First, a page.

“This is the voice of Colossus, the voice of Guardian. We are one. This is the voice of unity.” This is the creepy statement from a sci-fi computer in a movie – ‘Colossus: The Forbin Project’, where the supercomputer named Colossus starts interacting with a similar supercomputer named Guardian to learn and teach each other. Decades from that depiction, this scenario is made real today, less dramatic yet.
Robots are capable of more than doing things. Robots and computers teach each other too. For instance, researchers at Washington State University have developed an algorithm, which has started with computers learning and teaching each other by playing Pac-Man and StarCraft. This would more or less be like teacher and student interaction. To all those, who feel this teaching and learning might be the start of robots – which might end up taking over the world – Matthew E. Taylor, WSU’s Allred distinguished professor in Artificial Intelligence, says that even the advanced robots are very dumb and that they stop executing when one or more instructions were given to them at the same time which confuses them.
Advancement in robot intelligence could pave way for robots teaching humans, instead of otherwise. In Pac-Man, the virtual robots named, student agent and teacher agent learns from each other as the student agent navigates through a simple maze gobbling pellets, whilst escaping the ghosts. Like how the real-time teacher works, when the student agent is stuck, the teacher agent jumps in and helps it out, when the help is given is crucial as that eases the process of learning.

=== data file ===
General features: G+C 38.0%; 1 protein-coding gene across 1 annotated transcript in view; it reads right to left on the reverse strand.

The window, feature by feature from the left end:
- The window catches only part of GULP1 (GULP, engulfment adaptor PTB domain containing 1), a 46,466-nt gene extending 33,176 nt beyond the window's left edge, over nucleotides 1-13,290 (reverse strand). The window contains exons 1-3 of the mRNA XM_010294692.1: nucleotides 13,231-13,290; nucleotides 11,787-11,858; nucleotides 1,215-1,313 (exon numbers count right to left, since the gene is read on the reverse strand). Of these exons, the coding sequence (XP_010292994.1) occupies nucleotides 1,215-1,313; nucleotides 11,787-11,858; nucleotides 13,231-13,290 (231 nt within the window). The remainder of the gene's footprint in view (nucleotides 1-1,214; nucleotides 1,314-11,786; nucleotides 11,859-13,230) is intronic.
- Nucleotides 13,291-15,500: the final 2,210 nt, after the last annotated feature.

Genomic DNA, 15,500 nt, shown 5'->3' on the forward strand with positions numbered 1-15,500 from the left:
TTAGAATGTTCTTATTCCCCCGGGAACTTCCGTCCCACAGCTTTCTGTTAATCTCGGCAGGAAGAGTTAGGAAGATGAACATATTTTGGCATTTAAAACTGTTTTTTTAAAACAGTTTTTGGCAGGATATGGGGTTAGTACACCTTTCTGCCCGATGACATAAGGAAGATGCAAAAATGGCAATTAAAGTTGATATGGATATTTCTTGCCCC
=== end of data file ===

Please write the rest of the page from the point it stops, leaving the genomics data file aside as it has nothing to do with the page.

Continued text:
“We designed algorithms for advice giving, and we are trying to figure out when our advice makes the biggest difference,” Taylor said in a press release. One of the easiest way of teaching a new robot is by swapping the “brain” of the old and new ones, which encounters a whole new level of problems. The teacher agent must know when to give advice so that the student agent masters the play and surpasses the teacher agent. Hence, researchers were more intent on programming the teaching agent to focus on action device. “We designed algorithms for advice giving, and we are trying to figure out when our advice makes the biggest difference,’’ Taylor says.
He aims to develop a curriculum for the agents that starts with simple work and builds to more complex. This might pave way for robots educating humans.